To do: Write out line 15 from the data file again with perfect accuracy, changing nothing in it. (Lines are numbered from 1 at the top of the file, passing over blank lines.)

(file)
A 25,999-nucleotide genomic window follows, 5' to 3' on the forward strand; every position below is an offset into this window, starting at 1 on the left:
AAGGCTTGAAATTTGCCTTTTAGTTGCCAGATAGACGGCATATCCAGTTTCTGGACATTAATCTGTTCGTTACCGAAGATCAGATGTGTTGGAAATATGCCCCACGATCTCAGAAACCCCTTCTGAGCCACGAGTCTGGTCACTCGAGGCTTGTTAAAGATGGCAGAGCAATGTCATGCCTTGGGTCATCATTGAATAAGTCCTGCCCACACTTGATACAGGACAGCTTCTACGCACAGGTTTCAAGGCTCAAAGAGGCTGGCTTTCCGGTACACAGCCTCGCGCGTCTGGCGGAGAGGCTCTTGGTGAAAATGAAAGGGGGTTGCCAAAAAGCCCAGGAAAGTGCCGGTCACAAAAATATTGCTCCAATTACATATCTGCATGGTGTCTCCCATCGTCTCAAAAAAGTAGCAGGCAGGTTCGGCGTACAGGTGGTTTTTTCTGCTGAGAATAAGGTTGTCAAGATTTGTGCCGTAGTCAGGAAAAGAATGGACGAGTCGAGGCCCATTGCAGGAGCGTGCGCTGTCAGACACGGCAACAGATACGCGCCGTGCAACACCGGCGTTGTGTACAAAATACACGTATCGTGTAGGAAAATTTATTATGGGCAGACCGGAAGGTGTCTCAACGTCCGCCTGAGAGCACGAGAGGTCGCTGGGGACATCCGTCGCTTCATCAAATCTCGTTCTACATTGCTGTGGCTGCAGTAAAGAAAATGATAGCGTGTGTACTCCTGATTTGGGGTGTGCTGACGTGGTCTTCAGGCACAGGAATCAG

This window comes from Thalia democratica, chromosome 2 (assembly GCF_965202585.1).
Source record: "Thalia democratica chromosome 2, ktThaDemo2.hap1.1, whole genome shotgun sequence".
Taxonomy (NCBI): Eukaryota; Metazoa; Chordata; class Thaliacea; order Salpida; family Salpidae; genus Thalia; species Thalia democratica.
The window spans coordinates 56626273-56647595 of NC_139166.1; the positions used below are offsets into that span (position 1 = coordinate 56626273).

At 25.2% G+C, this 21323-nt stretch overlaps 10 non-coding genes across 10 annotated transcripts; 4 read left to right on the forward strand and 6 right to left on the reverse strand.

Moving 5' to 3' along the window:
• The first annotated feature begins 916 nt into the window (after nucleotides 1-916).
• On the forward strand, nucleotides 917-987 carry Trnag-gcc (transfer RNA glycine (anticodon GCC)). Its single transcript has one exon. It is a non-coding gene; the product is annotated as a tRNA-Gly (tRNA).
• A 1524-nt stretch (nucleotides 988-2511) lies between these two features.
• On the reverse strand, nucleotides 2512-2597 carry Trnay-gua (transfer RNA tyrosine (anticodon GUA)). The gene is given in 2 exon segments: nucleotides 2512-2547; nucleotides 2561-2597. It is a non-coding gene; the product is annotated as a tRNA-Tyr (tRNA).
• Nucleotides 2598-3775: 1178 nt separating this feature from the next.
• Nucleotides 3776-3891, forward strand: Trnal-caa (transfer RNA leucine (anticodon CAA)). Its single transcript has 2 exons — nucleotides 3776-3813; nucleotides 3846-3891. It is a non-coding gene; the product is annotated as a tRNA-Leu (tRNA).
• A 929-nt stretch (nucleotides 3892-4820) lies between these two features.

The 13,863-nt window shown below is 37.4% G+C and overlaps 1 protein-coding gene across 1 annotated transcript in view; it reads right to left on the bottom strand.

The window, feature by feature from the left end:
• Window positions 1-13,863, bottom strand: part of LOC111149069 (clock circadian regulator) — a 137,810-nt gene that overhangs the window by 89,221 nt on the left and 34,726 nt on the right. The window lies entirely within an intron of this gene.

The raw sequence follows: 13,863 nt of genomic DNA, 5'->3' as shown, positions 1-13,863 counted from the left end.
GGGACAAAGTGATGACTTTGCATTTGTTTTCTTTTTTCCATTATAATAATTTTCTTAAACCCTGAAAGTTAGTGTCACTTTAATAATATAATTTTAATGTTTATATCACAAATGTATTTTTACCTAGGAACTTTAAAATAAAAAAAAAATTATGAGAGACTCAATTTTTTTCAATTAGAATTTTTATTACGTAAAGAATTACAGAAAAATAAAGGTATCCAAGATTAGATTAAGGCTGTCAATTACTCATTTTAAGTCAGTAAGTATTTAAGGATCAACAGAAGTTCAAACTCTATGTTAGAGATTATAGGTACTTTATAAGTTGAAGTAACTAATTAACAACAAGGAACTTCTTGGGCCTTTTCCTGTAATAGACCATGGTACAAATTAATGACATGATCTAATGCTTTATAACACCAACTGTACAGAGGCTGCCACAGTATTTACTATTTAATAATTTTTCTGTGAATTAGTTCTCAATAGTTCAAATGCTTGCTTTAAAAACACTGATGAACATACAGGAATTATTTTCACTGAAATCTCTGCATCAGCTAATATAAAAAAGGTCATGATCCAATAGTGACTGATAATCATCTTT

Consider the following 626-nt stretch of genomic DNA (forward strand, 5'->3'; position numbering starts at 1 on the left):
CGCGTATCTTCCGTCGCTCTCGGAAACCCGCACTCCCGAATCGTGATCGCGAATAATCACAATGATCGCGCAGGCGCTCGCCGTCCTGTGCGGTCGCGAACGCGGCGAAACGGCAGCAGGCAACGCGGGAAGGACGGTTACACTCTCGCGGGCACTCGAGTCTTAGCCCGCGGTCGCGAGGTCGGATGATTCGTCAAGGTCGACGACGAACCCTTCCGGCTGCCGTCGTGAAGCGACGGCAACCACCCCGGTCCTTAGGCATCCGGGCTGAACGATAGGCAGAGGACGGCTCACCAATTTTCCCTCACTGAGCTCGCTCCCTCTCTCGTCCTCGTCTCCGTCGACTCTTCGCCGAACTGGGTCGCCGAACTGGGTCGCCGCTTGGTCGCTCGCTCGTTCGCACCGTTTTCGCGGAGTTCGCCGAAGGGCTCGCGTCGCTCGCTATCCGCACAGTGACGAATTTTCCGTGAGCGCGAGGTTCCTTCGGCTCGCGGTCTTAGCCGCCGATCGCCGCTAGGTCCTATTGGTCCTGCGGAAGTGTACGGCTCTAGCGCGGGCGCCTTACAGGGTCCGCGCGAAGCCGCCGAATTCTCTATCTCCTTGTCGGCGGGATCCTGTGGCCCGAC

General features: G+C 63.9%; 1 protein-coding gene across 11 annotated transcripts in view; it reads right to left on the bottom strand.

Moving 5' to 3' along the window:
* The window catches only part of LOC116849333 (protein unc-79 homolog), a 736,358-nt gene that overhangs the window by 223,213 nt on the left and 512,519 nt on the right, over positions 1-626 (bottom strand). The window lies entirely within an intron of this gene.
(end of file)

• A 929-nt stretch (nucleotides 3892-4820) lies between these two features.